Richardson had worked on several projects yet he was not content and looked for more innovative and challenging projects. His yearning led him to develop his own style that reflected more of Gothic style inspired by the likes of John Ruskin and William Morris. With the ‘Brattle Square Church’ (1869) in Boston (at present ‘First Baptist Church’), he came up with a more refined style, where he initiated recommendations of a Romanesque revival style. It won him a design competition in 1870.
H.H. Richardson designed the Buffalo State Asylum, in 1869, for the Insane (now known as the Richardson Olmsted Complex) in Buffalo, the largest commission of his career and the first appearance of his eponymous Richardsonian Romanesque style. A massive Medina sandstone complex, it is a National Historic Landmark and, as of 2009, was being restored.
The Richardson Romanesque was a revival movement based on European traditions, so this may seem like an odd place to begin looking at the history of American styles of architecture. However, it’s important to realize that Europeans at the time were mostly working in Gothic revival styles; few were interested in reviving the Romanesque. Not only did Richardson’s unique structures communicate a right of American architects to interpret European history for themselves, but the grand and solid structures that Richardson produced influenced later architects like Louis Sullivan and Frank Lloyd Wright.
H.H. Richardson executed his next major assignment in 1872, the ‘Trinity Church’ in Boston, Massachusetts, in collaboration with ‘Norcross Brothers’, an engineering and construction firm with which he remained associated for around thirty projects. The church designed for the famous preacher Phillips Brooks eventually became one of the most significant Episcopal Churches in the US. Richardson purchased a house in Brookline in 1874, Massachusetts where he also opened his office and studio. Most of his later stage of life was spent here.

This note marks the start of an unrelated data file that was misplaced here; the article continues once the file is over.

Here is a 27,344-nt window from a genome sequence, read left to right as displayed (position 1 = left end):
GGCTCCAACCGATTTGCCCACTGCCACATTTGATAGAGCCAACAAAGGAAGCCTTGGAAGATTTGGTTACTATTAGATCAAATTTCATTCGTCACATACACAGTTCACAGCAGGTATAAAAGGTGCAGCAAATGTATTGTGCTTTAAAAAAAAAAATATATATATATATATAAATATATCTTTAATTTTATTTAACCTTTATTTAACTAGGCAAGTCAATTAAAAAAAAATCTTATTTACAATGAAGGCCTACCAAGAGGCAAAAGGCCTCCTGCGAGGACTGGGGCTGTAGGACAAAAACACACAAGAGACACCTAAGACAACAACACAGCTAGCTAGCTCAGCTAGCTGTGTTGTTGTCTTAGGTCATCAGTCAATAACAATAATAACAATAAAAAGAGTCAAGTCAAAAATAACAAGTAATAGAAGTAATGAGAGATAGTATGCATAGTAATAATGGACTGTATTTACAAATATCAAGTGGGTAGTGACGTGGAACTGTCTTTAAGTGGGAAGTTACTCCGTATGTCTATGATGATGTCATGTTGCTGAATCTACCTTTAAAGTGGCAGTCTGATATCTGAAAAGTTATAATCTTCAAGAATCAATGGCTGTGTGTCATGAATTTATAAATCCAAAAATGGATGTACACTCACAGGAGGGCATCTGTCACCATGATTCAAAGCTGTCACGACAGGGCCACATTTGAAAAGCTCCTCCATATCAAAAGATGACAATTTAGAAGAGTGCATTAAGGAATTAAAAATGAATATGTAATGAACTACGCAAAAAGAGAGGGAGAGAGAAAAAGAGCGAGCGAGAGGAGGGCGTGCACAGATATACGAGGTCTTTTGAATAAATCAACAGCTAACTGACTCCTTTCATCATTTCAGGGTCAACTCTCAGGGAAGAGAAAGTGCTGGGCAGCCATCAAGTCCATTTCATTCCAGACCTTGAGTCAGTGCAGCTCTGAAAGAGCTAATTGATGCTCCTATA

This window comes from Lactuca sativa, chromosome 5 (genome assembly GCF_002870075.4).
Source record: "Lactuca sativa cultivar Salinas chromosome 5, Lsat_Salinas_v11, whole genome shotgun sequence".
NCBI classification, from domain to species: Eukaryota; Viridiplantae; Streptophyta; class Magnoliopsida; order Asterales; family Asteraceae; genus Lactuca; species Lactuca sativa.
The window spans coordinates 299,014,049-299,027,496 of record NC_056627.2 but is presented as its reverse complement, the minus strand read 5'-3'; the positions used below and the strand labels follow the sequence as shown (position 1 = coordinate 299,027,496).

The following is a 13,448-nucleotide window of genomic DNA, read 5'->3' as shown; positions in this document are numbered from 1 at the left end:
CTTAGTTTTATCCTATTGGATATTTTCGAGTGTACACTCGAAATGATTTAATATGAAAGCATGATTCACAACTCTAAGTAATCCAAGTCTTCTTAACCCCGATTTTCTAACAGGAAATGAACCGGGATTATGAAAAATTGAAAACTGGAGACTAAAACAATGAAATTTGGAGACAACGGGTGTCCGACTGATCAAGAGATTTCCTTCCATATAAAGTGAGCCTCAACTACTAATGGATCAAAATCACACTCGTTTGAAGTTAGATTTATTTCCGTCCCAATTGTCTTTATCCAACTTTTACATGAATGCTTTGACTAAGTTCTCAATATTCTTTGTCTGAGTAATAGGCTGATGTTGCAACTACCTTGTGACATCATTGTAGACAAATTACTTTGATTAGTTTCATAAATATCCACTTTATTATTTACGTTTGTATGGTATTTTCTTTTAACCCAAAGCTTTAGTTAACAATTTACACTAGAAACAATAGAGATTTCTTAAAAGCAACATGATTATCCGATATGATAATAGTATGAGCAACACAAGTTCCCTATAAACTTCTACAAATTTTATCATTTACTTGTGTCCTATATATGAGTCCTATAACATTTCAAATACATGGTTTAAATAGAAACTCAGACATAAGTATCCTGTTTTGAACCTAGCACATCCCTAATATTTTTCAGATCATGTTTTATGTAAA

During these later years, H.H. Richardson produced the buildings upon which his reputation principally rests. He designed houses, community libraries, suburban railroad stations, educational buildings, and commercial and civic structures. Instead of the splintered massing, narrow vertical proportions, and disparate Gothic features used by his contemporaries, he favored horizontal lines, simple silhouettes, and uniform large-scale details of Romanesque or Byzantine inspiration.
H.H. Richardson’s most famous work is the Trinity Church of Boston, completed around in 1877. The floor plan is based on a Greek Cross, with four arms of the same length. This gives the building a solid and centered feel. Although its towers emphasize some verticality, it feels rooted and grounded. Richardson emphasized many horizontal lines in the structure to add to this feeling as well.
Richardson was well-recognized by his peers; of 10 buildings named by American architects as the best in 1885, fully half were his: besides Trinity Church, there were Albany City Hall, Sever Hall at Harvard University, the New York State Capitol in Albany, and Oakes Ames Memorial Hall in North Easton, Massachusetts. Despite the success of Trinity, Richardson built only two more churches, focusing instead on the monumental buildings he preferred, plus libraries, railroad stations, commercial buildings, and houses. Of his buildings, the two he liked best, the Allegheny County Courthouse (Pittsburgh, 1884-1888) and the Marshall Field Wholesale Store (Chicago, 1885-1887, demolished 1930), were completed posthumously by his assistants.